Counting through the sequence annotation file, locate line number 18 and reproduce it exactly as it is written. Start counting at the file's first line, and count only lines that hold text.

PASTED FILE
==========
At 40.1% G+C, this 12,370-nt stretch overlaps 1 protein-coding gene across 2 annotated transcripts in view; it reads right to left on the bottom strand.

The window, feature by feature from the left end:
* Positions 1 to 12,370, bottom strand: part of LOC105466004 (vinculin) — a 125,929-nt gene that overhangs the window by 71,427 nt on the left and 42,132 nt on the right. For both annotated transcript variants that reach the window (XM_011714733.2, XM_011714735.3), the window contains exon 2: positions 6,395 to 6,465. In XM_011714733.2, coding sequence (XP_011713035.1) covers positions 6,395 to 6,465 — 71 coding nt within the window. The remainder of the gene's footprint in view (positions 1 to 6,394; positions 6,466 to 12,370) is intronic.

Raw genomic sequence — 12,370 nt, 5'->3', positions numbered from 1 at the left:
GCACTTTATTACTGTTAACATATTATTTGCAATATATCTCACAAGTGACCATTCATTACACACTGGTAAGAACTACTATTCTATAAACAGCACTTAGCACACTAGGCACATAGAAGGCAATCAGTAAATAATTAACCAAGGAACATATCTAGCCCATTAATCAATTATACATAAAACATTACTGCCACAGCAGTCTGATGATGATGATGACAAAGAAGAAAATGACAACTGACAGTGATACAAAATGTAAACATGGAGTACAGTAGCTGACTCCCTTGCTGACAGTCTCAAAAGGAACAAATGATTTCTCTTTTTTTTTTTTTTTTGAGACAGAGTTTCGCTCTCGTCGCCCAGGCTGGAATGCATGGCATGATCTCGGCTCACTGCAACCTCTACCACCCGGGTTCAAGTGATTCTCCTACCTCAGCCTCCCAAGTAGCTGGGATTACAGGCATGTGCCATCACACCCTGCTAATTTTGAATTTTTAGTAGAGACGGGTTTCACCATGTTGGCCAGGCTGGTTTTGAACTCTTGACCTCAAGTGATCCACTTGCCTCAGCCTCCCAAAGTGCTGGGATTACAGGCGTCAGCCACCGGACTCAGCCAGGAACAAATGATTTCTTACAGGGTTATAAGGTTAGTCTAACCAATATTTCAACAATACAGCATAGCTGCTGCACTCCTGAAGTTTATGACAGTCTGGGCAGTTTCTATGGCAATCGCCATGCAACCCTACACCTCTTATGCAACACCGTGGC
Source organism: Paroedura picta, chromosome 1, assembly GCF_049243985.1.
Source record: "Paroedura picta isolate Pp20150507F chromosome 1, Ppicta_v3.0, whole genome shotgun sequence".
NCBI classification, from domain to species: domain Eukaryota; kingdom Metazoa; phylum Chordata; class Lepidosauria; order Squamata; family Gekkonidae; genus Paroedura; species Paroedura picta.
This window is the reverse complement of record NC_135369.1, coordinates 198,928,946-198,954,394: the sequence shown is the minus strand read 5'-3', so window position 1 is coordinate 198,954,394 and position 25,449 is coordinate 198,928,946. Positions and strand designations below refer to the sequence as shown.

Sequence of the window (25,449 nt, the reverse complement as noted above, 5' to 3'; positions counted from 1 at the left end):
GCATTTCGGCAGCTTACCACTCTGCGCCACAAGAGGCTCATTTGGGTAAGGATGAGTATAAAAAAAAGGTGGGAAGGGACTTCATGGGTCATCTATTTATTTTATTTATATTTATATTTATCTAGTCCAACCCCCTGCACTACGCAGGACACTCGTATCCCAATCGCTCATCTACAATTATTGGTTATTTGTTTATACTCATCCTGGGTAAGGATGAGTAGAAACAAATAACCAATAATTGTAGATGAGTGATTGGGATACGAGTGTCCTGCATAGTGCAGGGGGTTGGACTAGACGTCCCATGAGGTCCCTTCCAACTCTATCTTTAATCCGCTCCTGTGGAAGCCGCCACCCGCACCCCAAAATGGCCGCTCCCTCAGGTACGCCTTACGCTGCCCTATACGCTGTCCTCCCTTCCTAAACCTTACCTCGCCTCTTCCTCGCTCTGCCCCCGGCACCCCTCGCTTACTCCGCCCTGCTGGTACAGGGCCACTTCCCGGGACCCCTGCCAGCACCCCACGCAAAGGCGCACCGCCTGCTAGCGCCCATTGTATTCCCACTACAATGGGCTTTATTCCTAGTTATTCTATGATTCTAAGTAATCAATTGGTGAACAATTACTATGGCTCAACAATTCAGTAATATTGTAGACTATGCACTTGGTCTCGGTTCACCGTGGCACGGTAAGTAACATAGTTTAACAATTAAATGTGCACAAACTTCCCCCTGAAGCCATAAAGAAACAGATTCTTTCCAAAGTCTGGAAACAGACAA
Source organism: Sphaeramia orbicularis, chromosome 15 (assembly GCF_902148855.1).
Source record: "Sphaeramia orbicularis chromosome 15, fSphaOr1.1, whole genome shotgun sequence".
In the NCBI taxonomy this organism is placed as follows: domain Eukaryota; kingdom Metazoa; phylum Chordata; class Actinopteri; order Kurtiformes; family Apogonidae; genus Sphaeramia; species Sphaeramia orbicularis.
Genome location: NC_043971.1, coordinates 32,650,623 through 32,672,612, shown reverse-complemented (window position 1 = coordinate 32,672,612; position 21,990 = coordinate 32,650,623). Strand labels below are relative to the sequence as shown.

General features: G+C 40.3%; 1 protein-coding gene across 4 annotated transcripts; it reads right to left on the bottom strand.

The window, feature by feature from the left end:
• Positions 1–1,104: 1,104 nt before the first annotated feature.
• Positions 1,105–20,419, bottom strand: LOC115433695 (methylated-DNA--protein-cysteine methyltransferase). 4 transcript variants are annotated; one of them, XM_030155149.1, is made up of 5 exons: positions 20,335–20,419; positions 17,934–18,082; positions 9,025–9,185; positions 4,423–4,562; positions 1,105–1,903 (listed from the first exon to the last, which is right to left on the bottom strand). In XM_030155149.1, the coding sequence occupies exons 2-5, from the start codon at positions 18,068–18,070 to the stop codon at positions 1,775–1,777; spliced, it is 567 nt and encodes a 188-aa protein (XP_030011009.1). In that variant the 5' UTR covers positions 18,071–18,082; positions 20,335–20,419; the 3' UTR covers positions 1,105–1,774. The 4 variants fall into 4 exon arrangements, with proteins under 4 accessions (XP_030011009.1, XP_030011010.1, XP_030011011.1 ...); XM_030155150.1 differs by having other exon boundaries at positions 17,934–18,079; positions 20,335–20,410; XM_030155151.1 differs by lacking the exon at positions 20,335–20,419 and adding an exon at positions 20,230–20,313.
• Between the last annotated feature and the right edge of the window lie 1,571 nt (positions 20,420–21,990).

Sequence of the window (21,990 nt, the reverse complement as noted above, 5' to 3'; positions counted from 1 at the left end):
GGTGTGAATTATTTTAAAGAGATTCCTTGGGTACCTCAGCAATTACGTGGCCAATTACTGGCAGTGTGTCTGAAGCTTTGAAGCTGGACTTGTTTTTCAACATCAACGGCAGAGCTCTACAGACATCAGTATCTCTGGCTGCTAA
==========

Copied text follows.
• Positions 1–1,104: 1,104 nt before the first annotated feature.